Thursday, February 28, 2008

The Mad Gasser of Mattoon and Gef the Talking Mongoose

Until the idea of space flight became credible, there were no aliens; instead there were green men who hid in the woods. In the same way, psychotic delusions keep up with scientific change: the people once pursued by phantasms of the dead are now pestered by living celebrities who watch them from inside their TV sets, and those who used to confess themselves possessed now say there is a bomb inside them. The dictionary attests to the power and antiquity of the need to believe we are sharing the planet with beings not animal and not human, with ‘little greys’ from spacecraft, with goblins and domestic deities: beings who suspend the laws of nature wherever they pop up, and suspend moral laws too, for household sprites and pucks often have a fierce, childlike sense of justice, and retaliate without fear if they are slighted; aliens who want sex never ask nicely. On the lonely road by moonlight, the parts of ourselves oppressed by our intelligence come out to play. We meet ancestral selves, neither gods nor demons but short semi-humans with hairy ears and senses differently attuned – the eyesight of an eagle, the nose of a hound. The phenomena are internal, generated by the psychological mechanisms that connect us to each other and to our evolutionary past.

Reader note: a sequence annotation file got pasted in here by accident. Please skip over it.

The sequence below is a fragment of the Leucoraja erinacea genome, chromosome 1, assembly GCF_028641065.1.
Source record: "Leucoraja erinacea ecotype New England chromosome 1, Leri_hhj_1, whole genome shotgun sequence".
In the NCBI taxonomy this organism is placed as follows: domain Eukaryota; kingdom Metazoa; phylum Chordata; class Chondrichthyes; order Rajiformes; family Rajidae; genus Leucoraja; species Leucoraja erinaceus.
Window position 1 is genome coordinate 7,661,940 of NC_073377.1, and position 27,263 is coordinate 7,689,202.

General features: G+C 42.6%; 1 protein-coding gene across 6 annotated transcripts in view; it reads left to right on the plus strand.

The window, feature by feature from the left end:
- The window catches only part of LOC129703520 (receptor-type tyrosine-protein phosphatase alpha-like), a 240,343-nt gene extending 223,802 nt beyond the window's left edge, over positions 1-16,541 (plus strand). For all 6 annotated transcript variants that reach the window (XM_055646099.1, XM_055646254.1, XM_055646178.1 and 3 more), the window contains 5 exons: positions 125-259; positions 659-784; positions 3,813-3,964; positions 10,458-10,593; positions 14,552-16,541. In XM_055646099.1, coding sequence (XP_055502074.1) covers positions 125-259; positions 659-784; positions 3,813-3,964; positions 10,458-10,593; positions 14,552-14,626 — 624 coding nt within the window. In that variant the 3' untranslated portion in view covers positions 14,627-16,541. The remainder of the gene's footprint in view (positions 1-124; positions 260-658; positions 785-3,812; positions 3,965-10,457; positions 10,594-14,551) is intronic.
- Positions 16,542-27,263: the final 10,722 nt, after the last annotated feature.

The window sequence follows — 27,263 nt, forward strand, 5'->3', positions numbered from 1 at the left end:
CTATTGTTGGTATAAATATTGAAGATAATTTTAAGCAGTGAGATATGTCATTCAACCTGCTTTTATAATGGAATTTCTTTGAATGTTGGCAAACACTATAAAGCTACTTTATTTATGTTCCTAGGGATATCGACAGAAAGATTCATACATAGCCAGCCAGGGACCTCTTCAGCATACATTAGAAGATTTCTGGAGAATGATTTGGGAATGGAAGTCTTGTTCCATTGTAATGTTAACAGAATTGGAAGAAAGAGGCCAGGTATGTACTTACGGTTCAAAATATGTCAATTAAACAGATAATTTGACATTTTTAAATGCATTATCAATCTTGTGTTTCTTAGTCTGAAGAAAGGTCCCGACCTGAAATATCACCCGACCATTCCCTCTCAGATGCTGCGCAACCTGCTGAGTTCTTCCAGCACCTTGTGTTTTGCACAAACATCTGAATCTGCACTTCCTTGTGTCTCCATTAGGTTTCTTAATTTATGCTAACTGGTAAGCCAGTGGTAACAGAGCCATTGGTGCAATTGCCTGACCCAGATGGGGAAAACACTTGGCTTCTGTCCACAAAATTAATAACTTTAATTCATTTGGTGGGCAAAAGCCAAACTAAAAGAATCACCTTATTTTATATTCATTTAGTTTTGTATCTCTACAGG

-- from Hilary Mantel's review (24 Jan) of the Chambers Dictionary of the Unexplained. She says that "Only a few entries feature sentences like: ‘The aliens returned, exchanging barking sounds with one another as they stripped him naked and sponged him down.' "

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